Time to focus on the past (tense)

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BHUEL a chairde, tá mé ag scríobh chugaibh ar oíche fliuch i nGleann Gormlaith, ar imeall Thuaisceart Bhéal Feirste agus is cinnte go bhfuil an samhradh thart. Ag amharc siar ar an samhradh a bhí againn, beidh an aimsir chaite de dhíth agus mar sin de, tá mé ag iarraidh dul fríd cúpla rialacha bunúsacha.

I am writing to you (plural) on a wet night in Glengormley, on the outskirts of North Belfast and summer is certainly over. Looking back at the summer we had, we’ll need the Past Tense and for that reason I want to go through a few basic rules.

San Aimsir Chaite, cuirimid séimhiú isteach an chuid is mó den am.

“Cuir na leabhair sa mhála,” arsa an múinteoir.
“Put your books in the bag,” said the teacher.

“Chuir mé iad sa mhála cheanna féin,” arsa Sinéad.
“I already put the books in the bag,” said Sinéad.

Buailbhuailwoo-allhit
Cuirchuirher/hurrput
Siúilshiúilwho-llwalked
Bainbhainwinreached (a location)
Brisbhrisvrishbroke
Druiddhruidgh-ridgeclosed
Glacghlacgh-lakbrought
Glanghlangh-lanncleaned

Má amharcaimid siar ar an cholúin roimhe seo, labhair muid faoi pleananna an tsamhradh. Anois ba mhaith liom seo a athrú go dtí an Aimsir Chaite.

Taistil-to travel
Thaistil mé ar bád        
hash-til may air bad
I travelled by boat

Tiomáin-to drive
Thiomáin muid
hum-ann m-widge
We drove

Lots of words in Irish have different meanings depending on the context. One example of this is ‘bain.’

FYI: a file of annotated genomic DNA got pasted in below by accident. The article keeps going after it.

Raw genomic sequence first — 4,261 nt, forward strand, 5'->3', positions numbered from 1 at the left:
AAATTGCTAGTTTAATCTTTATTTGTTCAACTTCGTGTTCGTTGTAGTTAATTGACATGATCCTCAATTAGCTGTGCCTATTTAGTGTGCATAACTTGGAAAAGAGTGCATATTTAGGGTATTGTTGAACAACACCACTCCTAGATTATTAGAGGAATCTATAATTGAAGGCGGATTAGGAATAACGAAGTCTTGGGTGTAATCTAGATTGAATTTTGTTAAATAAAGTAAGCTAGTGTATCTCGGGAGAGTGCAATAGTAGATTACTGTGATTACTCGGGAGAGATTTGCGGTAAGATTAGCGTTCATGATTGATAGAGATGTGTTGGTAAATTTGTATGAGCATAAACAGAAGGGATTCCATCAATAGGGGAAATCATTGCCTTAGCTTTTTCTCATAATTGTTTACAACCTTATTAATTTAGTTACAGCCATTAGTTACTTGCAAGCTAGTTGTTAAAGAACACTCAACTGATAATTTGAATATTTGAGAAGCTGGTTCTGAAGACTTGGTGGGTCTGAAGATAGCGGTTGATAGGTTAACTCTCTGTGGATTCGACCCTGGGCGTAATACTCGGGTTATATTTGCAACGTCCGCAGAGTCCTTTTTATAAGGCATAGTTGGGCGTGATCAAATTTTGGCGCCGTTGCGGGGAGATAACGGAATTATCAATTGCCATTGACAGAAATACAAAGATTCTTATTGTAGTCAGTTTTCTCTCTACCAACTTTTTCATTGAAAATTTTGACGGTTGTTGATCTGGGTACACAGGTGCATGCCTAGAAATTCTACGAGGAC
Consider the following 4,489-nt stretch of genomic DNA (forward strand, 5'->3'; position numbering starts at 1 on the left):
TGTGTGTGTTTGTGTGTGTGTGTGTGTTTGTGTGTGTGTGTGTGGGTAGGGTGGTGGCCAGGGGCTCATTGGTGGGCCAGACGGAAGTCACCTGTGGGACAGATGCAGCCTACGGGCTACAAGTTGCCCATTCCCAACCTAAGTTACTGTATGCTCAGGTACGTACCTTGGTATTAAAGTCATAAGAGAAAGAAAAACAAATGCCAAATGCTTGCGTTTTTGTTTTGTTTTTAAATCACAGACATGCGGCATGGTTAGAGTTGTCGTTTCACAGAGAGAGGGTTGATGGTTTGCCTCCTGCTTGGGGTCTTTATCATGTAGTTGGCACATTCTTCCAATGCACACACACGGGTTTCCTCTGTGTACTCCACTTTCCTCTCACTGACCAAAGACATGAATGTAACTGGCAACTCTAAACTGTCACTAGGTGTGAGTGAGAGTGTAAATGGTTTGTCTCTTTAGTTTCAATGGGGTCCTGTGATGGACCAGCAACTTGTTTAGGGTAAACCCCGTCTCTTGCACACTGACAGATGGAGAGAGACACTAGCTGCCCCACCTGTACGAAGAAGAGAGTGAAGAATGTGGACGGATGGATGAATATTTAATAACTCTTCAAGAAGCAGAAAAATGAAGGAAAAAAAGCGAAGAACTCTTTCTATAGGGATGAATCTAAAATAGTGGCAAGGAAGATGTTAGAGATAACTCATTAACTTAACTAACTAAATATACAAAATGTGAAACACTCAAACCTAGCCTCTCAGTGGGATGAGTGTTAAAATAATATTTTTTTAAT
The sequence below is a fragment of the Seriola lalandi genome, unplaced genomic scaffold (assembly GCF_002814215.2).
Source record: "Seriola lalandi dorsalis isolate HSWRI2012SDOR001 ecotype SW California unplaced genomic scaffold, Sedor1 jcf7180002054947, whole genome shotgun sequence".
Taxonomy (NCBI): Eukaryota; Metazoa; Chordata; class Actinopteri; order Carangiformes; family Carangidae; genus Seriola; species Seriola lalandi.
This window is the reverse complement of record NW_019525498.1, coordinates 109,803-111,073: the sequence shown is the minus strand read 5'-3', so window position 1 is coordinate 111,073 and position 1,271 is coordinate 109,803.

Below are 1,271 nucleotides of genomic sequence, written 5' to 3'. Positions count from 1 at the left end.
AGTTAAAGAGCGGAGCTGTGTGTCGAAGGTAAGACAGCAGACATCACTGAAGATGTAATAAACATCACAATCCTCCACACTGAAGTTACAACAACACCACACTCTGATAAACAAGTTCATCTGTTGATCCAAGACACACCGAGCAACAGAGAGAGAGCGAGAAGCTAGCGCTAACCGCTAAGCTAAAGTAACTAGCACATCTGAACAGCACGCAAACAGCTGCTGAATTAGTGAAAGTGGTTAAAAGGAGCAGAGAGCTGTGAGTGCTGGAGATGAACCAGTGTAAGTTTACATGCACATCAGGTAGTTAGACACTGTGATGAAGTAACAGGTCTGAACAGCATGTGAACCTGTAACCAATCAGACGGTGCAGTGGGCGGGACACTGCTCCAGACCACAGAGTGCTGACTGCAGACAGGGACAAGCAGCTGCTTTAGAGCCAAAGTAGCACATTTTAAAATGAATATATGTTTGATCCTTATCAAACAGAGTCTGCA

In the table, you can see it represents reaching a destination. It can also be used to denoting have in terms of having fun/ enjoyment. It can also describe removing fruit/vegetables or plants from soil and in the same way it also means taking blood for the likes of a blood test.

Bain-have (fun)
Bhain na páistí an-sult as an saoire.
Win nah pwaish-chee ann-sult ass ann see-ra.
The children really enjoyed the holidays.
Bain-reach (a destination)
Bhain mé an teach amach ar a 4i.n.
Win may ann t-ach am-awk air a cah-hir.
I reached the house at 4pm.
Bain-picked (vegetables)
Bhain muid na meacan dearg ag deireadh an samhradh.
Win m-widge nah mac-ann jar-ig igg jerr-oo ann sow-roo.
We picked the carrots at the end of the summer.

Taobh amuigh de séimhiú, athríonn cuid mhaith focail nó frásaí i nGaeilge don Aimsir Chaite go hiomlán.

Outside of adding lenition (a special h, as it is very often referred to), lots of words or phrases in Irish change completely for Past Tense. ‘Tá’ changes to ‘Bhí’, ‘ag dul’ changes to ‘chuaigh’ and ‘ag déanamh’ changes to ‘rinne.’

Tá dinnéar dul a bheith agam
Tah din-yer dull a vay ug-um
I’m going to have dinner.
Bhí dinnéar agam
Vee din-yer ug-um
I had dinner.
Tá muid ag dul ar laethanta saoire
Tah m-widge igg dull air lay-hanta seera
We’re going on holidays.
Chuaigh muid ar laethanta saoire.
Who-ee m-widge air lay-hanta seera
We went on holidays.
Tá mé ag déanamh pictiúr duit
Tah may igg jan-oo pick-tour ditch
I’m making you a picture.
Rinne mé pictiúr duit
Rinn may pick-tour ditch
I made you a picture.

Cad é a rinne tú i rith an tsamhradh? (words underlined have been adjusted to suit the past tense)

Chuaigh mé ar saoire sa bhaile.
I went on a staycation.

Bhain mé an-sult as.
I really enjoyed it.

Thiomáin muid thart ar an tír.
We drove around the country.

Bhauil muid lenár chairde i Chondae an Chláir.
We met up with friends in County Clare.

Shiúil muid thart ar Aillte an Mhothair agus ghlac muid an madadh linn.
We walked around the Cliffs of Moher and took the dog with us.

Cad a rinne tú féin?
What did you do?

Slán agus beannacht, Clíodhna

Clíodhna Campbell is a teacher, language enthusiast and mother. If you would like to get in touch with her with any linguistic queries, e-mail: cliodhnamorgan@live.co.uk

PIC: CHRISTOPH THEISINGER